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Language Level Help

When learning a foreign language it is important to choose learning contents according to your language level in order to learn appropriately. To be able to do that, you first have to find out what your language level is, which means you have to determine how good your foreign language skills currently are. The following information will help you to evaluate your language level. Then you can choose learning contents in our portals according to your needs. For that purpose, all the contents that address a certain language level are marked with a hint in the navigation column.
Below is an overview of the possibilities presented on this site for finding out your current language level:

The Common European Framework – a guideline

The Common European Framework of Reference for Languages (CEF) is a guideline used to describe the achievements of foreign language learners across Europe. It was put together by the Council of Europe to provide a method of assessing and comparing learners' language proficiency.
The Common European Framework divides learners into three broad divisions, which are then divided into six levels:
  • Level A – Basic Speaker
    • A1 Breakthrough or beginner
    • A2 Waystage or elementary
  • Level B – Independent Speaker
    • B1 Threshold or pre-intermediate
    • B2 Vantage or intermediate
  • Level C – Proficient Speaker
    • C1 Effective Operational Proficiency or upper intermediate
    • C2 Mastery or advanced
The CEF describes your ability in the following skills: reading, listening, speaking and writing. Take a look at the descriptions and consider which statements apply to you. They help to roughly evaluate your language level.
Level Description
A1
  • Can understand and use familiar everyday expressions and very basic phrases aimed at the satisfaction of needs of a concrete type.
  • Can introduce him/herself and others and can ask and answer questions about personal details such as where he/she lives, people he/she knows and things he/she has.
  • Can interact in a simple way provided the other person talks slowly and clearly and is prepared to help.
A2
  • Can understand sentences and frequently used expressions related to areas of most immediate relevance (e.g. very basic personal and family information, shopping, local geography, employment).
  • Can communicate in simple and routine tasks requiring a simple and direct exchange of information on familiar and routine matters.
  • Can describe in simple terms aspects of his/her background, immediate environment and matters in areas of immediate need.
B1
  • Can understand the main points of clear standard input on familiar matters regularly encountered in work, school, leisure, etc.
  • Can deal with most situations likely to arise whilst travelling in an area where the language is spoken.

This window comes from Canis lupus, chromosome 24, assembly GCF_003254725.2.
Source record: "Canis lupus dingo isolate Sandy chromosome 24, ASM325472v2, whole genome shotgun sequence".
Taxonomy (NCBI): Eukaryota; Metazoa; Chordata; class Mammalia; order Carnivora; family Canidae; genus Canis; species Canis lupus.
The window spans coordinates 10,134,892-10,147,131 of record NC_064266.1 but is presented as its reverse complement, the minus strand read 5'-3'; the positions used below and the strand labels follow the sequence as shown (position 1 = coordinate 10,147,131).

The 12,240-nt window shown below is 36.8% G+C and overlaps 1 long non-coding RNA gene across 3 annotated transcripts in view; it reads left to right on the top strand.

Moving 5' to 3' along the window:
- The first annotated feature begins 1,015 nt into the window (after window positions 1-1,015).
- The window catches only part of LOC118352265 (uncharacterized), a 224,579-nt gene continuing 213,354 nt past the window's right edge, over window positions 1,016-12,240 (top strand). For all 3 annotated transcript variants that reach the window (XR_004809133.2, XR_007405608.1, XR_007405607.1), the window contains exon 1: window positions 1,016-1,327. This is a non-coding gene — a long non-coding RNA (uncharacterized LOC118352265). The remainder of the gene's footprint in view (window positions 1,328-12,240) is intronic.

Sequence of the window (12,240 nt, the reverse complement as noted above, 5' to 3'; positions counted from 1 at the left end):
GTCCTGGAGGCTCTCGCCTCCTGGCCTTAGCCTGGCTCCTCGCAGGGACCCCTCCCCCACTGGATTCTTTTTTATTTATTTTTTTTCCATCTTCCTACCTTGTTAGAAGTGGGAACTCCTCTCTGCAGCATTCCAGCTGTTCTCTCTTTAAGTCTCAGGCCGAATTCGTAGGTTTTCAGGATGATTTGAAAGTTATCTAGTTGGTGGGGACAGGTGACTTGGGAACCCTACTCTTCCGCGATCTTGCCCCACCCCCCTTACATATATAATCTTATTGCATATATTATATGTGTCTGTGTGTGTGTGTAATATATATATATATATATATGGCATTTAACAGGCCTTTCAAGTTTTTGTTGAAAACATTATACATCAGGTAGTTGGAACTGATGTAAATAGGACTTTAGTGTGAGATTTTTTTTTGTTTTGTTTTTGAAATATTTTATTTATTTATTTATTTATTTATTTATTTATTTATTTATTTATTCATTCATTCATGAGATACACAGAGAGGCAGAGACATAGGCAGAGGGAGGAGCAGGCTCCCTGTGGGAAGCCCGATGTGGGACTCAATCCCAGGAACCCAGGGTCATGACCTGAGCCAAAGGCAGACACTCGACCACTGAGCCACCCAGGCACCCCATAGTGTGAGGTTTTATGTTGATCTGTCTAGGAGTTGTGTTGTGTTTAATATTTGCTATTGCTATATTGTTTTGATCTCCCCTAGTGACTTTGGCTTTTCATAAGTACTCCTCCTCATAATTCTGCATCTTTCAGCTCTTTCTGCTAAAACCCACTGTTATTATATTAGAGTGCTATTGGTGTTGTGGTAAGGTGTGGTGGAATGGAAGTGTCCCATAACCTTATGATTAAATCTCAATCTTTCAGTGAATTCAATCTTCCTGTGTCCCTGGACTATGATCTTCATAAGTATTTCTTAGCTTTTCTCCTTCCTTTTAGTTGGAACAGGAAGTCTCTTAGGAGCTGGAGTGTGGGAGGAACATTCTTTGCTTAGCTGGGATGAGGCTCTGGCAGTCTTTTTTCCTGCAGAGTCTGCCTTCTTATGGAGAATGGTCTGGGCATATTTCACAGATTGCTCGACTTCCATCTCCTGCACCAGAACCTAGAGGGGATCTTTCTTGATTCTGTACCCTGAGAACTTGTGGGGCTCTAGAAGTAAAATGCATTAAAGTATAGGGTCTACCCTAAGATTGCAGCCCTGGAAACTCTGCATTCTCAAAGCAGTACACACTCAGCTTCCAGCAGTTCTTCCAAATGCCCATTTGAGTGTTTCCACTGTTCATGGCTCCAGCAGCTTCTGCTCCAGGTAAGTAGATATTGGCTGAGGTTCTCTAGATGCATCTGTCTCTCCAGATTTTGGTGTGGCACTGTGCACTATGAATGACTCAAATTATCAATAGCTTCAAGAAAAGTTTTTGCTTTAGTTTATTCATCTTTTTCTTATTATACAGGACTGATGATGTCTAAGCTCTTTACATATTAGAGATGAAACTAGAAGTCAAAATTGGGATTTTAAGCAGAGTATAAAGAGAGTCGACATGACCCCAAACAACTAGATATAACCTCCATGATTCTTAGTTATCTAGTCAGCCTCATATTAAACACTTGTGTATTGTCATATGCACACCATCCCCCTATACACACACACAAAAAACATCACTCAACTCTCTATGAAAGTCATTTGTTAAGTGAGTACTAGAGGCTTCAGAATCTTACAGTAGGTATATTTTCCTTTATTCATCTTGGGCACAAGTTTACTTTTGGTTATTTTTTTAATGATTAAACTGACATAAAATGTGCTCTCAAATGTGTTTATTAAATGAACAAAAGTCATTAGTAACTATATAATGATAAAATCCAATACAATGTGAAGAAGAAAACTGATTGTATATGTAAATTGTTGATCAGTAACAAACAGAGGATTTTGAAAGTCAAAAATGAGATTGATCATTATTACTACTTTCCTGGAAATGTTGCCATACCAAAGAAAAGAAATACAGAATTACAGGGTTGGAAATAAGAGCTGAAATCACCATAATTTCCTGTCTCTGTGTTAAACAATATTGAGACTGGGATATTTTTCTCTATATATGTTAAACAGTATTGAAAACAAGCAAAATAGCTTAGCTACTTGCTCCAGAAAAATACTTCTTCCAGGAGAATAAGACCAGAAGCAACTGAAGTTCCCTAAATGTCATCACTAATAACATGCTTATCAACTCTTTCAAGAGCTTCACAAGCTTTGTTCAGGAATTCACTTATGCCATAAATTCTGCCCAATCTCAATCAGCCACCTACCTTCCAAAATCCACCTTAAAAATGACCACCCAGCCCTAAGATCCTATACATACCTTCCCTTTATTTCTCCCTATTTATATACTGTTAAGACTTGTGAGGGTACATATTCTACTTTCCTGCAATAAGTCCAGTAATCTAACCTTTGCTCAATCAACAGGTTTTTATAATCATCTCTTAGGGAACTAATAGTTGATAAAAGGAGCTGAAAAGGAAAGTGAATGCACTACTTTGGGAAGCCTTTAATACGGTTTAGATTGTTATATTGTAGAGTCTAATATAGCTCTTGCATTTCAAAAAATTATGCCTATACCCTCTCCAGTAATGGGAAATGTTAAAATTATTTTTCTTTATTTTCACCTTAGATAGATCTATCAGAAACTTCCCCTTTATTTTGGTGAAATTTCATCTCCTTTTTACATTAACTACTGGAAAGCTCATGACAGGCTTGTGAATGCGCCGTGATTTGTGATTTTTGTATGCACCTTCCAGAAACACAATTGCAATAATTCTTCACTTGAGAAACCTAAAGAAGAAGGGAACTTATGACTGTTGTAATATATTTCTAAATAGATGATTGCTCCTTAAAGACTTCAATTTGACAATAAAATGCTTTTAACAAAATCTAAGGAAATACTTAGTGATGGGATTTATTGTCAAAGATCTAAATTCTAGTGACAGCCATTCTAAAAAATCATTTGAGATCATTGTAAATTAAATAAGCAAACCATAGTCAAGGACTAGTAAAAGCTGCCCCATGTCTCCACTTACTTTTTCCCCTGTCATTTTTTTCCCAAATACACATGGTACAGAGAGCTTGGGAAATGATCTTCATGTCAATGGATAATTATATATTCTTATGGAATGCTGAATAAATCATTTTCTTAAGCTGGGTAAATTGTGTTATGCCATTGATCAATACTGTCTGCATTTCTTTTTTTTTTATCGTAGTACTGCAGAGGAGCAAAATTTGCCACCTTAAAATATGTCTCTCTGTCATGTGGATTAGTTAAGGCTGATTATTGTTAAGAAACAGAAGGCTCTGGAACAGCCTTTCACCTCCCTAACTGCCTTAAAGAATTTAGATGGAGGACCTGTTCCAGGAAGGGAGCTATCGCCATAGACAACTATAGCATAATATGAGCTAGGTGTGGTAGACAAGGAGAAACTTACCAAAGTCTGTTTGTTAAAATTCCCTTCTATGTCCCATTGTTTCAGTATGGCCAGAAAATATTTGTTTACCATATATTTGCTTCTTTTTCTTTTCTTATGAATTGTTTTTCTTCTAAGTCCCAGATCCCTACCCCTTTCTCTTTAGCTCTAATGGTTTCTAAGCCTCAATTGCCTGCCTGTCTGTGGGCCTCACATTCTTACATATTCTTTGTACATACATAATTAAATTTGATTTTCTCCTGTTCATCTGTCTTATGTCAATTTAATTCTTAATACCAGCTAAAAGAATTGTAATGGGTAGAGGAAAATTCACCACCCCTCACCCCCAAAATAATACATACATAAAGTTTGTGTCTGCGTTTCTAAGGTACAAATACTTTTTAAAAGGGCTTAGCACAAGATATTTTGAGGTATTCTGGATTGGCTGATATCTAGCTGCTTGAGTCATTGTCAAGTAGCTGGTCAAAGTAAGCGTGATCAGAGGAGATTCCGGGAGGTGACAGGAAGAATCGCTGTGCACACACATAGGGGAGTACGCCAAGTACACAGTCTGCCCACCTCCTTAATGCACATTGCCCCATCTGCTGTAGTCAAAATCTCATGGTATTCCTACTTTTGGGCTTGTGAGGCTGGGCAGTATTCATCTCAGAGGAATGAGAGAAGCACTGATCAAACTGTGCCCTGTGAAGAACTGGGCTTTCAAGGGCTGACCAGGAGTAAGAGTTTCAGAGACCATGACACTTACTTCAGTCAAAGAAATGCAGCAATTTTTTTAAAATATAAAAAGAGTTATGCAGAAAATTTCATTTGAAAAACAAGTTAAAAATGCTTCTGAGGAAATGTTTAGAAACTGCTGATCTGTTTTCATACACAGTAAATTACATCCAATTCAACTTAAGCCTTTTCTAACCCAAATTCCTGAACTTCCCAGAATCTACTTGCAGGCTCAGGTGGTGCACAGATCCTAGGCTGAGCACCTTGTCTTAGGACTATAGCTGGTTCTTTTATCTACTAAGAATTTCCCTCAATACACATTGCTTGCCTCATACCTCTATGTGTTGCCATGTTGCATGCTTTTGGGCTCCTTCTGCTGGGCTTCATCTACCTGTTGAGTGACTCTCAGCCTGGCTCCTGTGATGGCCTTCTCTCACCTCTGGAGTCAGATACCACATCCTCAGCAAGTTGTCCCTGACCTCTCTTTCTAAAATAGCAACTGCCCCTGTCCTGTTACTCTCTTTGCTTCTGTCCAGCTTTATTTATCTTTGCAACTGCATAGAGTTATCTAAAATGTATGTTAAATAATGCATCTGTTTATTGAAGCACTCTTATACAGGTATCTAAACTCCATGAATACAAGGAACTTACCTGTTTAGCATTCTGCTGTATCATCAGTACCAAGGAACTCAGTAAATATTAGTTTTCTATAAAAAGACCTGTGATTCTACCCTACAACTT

• Can produce simple connected text on topics which are familiar or of personal interest.
  • Can describe experiences and events, dreams, hopes & ambitions and briefly give reasons and explanations for opinions and plans.
B2
  • Can understand the main ideas of complex text on both concrete and abstract topics, including technical discussions in his/her field of specialisation.
  • Can interact with a degree of fluency and spontaneity that makes regular interaction with native speakers quite possible without strain for either party.
  • Can produce clear, detailed text on a wide range of subjects and explain a viewpoint on a topical issue giving the advantages and disadvantages of various options.
C1
  • Can understand a wide range of demanding, longer texts, and recognise implicit meaning.
  • Can express him/herself fluently and spontaneously without much obvious searching for expressions.
  • Can use language flexibly and effectively for social, academic and professional purposes.
  • Can produce clear, well-structured, detailed text on complex subjects, showing controlled use of organisational patterns, connectors and cohesive devices.
C2
  • Can understand with ease virtually everything heard or read.
  • Can summarise information from different spoken and written sources, reconstructing arguments and accounts in a coherent presentation.
  • Can express him/herself spontaneously, very fluently and precisely, differentiating finer shades of meaning even in the most complex situations.

Relating your language level to the years of learning

Besides using self-assessment tests and estimating your language level according to the descriptions of the CEF, you can also relate your language level to the years of learning the foreign language. However, there are no international guidelines which allow a valid attribution of one's years of learning to a certain level because one language class can be very different from another.
If you are attending a (language) school, you can ask your teacher to assess or estimate your language level.

Self-assessment

There are tests online designed to correspond to the Common European Framework for Languages. Use for example this test to assess your language level.
 
 
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